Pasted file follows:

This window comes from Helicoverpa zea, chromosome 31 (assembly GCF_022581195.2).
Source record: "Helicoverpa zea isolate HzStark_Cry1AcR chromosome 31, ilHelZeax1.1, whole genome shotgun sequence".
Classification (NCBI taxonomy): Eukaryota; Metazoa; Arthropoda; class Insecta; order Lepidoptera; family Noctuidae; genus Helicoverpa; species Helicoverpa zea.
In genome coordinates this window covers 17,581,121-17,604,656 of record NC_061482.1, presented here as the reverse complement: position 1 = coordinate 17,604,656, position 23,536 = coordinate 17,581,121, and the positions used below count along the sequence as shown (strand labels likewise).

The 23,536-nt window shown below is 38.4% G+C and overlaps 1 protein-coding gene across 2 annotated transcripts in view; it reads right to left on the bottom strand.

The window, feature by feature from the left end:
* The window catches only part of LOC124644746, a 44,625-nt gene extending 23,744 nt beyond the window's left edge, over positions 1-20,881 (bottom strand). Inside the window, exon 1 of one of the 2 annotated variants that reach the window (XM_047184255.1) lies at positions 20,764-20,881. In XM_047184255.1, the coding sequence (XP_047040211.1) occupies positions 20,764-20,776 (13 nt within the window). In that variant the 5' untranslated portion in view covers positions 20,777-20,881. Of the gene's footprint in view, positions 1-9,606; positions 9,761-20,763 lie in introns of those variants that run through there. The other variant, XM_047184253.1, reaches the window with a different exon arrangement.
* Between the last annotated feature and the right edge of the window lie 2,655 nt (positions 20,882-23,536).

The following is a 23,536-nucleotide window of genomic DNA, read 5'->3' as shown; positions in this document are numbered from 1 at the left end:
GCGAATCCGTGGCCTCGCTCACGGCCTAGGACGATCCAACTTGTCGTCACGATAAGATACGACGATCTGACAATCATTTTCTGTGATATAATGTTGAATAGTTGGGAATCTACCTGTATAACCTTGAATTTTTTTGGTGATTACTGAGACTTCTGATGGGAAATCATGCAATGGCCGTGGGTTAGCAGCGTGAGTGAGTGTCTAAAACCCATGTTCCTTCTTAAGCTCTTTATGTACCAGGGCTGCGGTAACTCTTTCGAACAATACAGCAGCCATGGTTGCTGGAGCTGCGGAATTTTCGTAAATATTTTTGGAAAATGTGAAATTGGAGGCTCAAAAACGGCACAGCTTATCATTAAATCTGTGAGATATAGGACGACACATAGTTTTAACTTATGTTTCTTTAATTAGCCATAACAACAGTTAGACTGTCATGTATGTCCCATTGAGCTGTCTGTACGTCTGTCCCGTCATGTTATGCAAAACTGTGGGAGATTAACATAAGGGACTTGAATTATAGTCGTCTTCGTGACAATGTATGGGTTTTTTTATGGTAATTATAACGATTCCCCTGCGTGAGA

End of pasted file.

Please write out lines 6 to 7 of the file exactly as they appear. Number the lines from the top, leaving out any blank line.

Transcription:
The window, feature by feature from the left end:
* The window catches only part of LOC124644746, a 44,625-nt gene extending 23,744 nt beyond the window's left edge, over positions 1-20,881 (bottom strand). Inside the window, exon 1 of one of the 2 annotated variants that reach the window (XM_047184255.1) lies at positions 20,764-20,881. In XM_047184255.1, the coding sequence (XP_047040211.1) occupies positions 20,764-20,776 (13 nt within the window). In that variant the 5' untranslated portion in view covers positions 20,777-20,881. Of the gene's footprint in view, positions 1-9,606; positions 9,761-20,763 lie in introns of those variants that run through there. The other variant, XM_047184253.1, reaches the window with a different exon arrangement.